Increasing demand for sunroof-equipped vehicles signals a booming business for sunroof supplier Webasto Roof Systems Inc. Years ago, the German supplier was forced to shut down one of its roof systems plants in the United States after sales bottomed in 2008. Earlier this year, Webasto chief executive Erik Roeren had a hard time deciding how to increase production while keeping costs down, since he was still unsure whether the boom will last. His options were numerous, like reopening an old site, building a new one, and expanding an existing plant. He also thought of increasing output in one plant without making a significant investment. According to Roeren, Webasto's senior leaders in no way want to undergo the expense of expansion only to see one of its sites shut down. Roeren also well knows that increasing fixed costs is very risky and is especially prone even to slight business downturns.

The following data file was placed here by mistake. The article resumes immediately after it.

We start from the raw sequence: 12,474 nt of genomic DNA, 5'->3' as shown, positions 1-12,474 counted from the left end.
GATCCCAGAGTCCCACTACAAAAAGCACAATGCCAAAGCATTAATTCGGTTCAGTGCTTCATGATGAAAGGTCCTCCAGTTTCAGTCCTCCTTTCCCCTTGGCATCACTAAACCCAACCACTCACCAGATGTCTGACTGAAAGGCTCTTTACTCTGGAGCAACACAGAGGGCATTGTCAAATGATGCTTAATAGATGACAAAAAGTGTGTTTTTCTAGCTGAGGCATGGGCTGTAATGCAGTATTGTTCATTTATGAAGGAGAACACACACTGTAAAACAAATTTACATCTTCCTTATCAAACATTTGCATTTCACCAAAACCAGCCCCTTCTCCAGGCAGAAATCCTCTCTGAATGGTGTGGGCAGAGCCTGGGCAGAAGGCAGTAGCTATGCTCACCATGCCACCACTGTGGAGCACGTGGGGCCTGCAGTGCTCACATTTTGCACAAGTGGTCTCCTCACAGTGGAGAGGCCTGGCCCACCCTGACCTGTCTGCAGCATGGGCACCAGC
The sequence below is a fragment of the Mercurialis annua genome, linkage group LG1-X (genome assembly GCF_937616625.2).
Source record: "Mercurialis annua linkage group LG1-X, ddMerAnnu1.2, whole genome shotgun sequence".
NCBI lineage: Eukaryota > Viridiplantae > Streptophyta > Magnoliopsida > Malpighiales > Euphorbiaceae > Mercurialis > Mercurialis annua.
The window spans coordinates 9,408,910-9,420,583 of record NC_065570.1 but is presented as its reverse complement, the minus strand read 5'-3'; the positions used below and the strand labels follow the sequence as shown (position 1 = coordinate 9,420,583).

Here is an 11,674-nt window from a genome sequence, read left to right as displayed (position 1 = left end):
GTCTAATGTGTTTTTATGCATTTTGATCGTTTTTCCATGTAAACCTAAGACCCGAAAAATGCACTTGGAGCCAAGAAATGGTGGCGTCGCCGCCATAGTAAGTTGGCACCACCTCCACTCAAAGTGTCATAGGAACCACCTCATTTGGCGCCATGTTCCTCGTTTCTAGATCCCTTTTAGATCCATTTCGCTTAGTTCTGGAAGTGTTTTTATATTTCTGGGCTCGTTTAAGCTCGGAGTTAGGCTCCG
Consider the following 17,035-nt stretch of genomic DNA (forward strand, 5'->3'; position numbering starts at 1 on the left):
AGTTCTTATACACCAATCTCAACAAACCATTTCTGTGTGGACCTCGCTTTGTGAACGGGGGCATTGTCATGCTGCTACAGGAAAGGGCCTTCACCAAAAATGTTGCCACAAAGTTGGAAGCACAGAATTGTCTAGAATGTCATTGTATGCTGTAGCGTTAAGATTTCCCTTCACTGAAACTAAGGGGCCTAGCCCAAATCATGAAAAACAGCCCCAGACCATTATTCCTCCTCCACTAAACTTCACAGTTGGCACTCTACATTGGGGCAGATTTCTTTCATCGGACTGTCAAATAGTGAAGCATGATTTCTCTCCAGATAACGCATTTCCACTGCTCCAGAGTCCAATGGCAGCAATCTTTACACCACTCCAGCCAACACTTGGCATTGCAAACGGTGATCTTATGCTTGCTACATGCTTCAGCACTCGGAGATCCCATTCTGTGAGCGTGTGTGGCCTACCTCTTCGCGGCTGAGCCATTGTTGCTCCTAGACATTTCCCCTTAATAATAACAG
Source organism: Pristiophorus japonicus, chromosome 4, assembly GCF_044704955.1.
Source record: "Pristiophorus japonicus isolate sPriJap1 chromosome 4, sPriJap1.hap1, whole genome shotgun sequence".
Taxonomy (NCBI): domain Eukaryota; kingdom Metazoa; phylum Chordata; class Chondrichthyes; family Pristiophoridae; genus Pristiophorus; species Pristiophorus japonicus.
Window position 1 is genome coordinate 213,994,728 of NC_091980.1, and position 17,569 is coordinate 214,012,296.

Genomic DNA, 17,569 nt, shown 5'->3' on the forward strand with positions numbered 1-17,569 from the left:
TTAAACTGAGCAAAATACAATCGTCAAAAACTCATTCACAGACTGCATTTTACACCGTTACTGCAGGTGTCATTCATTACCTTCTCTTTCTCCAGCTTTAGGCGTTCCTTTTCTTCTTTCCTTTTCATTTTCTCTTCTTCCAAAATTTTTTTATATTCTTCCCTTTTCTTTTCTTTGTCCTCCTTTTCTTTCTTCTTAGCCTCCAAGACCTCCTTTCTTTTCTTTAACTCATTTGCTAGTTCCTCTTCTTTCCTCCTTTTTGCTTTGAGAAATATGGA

So, Roeren had to boost production without increasing costs. He eventually found a way to do so after studying the layout of Webasto’s Rochester Hills plant in Michigan. Roeren just had to reconfigure the site and have it work like a Webasto plant in Japan. "I looked at the unproductive, nonvalue-added space in the plant and asked what could we minimize," Roeren told Automotive News.
He said that Webasto had been using a "supermarket-warehouse" style of logistics at the Rochester Hills plant, which supplies sunroofs to carmakers in North America. On the plant floor, all the components were stored on shelves within easy reach of workers on the production line. The shelves were restocked from a warehouse of component in another section of the site.